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Olympia rallygoers demand Democrats hold hearings on voter-backed initiatives

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(The Center Square) – A group of Washingtonians turned out Wednesday afternoon at the steps of the Capitol building in Olympia to demand lawmakers follow the state’s constitution and act on six certified initiatives.

In December, the Let’s Go Washington voter advocacy group turned in 2.6 million signatures on initiatives to loosen restrictions on allowing police to pursue dangerous criminals, repeal the carbon tax, establish parental rights in public schools, abolish the capital gains tax, allow people who are employed to opt out of the state’s long-term care program, and ban further efforts to pass income taxes.

Initiative supporters pointed out that majority party Democrats in the Legislature seem reluctant to grant the six initiatives priority.

“We are here today to ask the public servants in the [Legislative] building behind us to do one simple thing: to give these initiatives hearings,” Brandi Kruse, host of the “UnDivided” podcast, told the crowd. “We want them to take just a small amount of time to hear from the Washingtonians who are negatively impacted by their policies.”

She pointed out that every initiative to the Legislature since 2004 has been given a hearing.

“This is about doing something that we should not have to beg them to do,” Kruse said.

House Minority Leader Rep. Drew Stokesbary, R-Auburn, said the six initiatives aren’t getting traction in the Legislature.

“Every time an initiative to the Legislature is introduced, it gets referred to a committee. That’s true of initiatives. That’s true of every bill,” he explained. “And we’ve had about 2,000 bills so far this session … and so every time one of those six initiatives has been introduced on the floor and referred to a committee, House Republicans have made a parliamentary motion to instruct that committee to hold a hearing. At every turn that motion has been voted down, with every House Democrat opposing the motion to hold a hearing.”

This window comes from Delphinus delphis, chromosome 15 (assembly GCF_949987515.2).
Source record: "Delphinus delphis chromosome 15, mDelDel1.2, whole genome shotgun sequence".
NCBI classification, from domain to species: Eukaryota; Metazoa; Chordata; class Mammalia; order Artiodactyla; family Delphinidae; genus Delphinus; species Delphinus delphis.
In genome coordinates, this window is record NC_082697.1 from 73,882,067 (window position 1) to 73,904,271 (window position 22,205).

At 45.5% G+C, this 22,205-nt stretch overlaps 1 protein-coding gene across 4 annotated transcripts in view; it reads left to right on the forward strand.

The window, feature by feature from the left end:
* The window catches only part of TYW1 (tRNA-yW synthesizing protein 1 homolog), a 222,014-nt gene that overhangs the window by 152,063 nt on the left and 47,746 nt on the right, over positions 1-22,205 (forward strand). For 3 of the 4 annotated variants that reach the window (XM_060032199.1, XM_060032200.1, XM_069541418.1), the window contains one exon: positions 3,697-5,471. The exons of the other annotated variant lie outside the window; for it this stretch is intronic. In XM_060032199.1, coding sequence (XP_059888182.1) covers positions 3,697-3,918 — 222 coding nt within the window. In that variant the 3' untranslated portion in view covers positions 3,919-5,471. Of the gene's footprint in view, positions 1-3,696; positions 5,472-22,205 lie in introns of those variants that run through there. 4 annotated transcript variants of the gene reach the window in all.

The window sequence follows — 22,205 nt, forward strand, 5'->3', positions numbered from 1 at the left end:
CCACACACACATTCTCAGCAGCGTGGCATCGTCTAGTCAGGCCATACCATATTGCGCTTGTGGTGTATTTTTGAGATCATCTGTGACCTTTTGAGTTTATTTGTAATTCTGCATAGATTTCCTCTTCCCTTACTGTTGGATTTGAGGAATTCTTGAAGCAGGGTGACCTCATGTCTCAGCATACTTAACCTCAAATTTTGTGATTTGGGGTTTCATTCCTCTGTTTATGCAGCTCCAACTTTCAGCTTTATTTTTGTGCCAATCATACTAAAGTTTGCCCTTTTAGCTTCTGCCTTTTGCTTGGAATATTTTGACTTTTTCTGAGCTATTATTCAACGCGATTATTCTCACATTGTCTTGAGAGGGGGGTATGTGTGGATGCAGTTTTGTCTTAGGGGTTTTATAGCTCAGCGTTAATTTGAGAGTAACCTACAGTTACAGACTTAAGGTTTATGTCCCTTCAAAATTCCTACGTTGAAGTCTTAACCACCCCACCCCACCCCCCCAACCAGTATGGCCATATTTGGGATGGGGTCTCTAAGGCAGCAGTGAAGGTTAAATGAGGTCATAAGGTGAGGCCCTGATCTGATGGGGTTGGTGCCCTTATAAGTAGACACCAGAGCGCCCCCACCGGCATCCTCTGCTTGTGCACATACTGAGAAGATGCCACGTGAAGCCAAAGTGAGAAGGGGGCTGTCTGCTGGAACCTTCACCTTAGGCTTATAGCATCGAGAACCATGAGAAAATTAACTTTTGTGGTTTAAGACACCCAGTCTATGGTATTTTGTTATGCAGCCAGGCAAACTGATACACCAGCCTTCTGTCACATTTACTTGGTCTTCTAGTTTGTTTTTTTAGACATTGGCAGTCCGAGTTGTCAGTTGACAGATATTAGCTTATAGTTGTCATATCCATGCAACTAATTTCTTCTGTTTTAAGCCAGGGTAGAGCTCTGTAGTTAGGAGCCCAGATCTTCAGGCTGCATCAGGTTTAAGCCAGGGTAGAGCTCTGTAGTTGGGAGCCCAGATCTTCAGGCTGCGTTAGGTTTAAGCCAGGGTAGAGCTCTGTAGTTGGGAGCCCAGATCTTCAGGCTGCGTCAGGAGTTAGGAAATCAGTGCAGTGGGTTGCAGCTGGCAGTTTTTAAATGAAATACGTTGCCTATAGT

Stokesbary went on to recognize lawmakers’ obligations regarding the six initiatives, noting “the state constitution is clear: these initiatives shall take precedence over all other measures.”

Under the state constitution, initiatives to the Legislature “shall take precedence over all other measures in the Legislature except appropriation bills and shall be either enacted or rejected before the end of … regular session.”

Republican Party Chair Jim Walsh, R-Aberdeen, filed and officially sponsored the six initiatives.

“We need to get control of the process of the growth of government in this state,” he said.

He exhorted the crowd to keep fighting on behalf of the six initiatives.

“We need to restore what’s good,” Walsh said. “That’s what this project is about. It’s about fixing what’s broken and reclaiming the good.”

He concluded, “Never give up. Never give up. Never give up. We won’t. You don’t.”

The Legislature may approve the initiatives or send them to voters. If an initiative is rejected by the Legislature or the Legislature takes no action by the end of the session on March 7, the secretary of state will certify the initiative for the next November general election. The Legislature may also pass an alternative proposal to accompany an initiative on the ballot.

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